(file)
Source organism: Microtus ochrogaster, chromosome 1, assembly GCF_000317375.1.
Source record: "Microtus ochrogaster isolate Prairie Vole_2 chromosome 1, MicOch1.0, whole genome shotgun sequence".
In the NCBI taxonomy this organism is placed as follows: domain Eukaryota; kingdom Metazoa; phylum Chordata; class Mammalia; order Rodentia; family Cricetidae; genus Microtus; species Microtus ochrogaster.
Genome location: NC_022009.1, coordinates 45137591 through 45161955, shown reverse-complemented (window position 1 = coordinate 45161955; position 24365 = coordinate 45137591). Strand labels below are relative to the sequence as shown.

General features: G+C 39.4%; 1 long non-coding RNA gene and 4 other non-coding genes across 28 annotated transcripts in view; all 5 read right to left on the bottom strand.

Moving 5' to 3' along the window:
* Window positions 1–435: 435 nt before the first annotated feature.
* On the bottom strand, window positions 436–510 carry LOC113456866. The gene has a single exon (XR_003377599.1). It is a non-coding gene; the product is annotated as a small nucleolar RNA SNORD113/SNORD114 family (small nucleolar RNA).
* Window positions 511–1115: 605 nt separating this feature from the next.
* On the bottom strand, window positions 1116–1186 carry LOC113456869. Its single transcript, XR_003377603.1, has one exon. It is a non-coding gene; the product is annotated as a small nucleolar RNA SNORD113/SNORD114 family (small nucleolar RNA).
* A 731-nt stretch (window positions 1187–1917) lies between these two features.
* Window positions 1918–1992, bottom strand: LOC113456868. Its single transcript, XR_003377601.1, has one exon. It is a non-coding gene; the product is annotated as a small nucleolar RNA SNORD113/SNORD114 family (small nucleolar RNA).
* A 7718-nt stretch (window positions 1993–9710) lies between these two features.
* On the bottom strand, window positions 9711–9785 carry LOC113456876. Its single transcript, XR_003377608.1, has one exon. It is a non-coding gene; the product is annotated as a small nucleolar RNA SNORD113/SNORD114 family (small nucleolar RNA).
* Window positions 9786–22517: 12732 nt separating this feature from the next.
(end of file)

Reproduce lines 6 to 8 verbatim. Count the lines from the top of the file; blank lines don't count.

Moving 5' to 3' along the window:
* Window positions 1–435: 435 nt before the first annotated feature.
* On the bottom strand, window positions 436–510 carry LOC113456866. The gene has a single exon (XR_003377599.1). It is a non-coding gene; the product is annotated as a small nucleolar RNA SNORD113/SNORD114 family (small nucleolar RNA).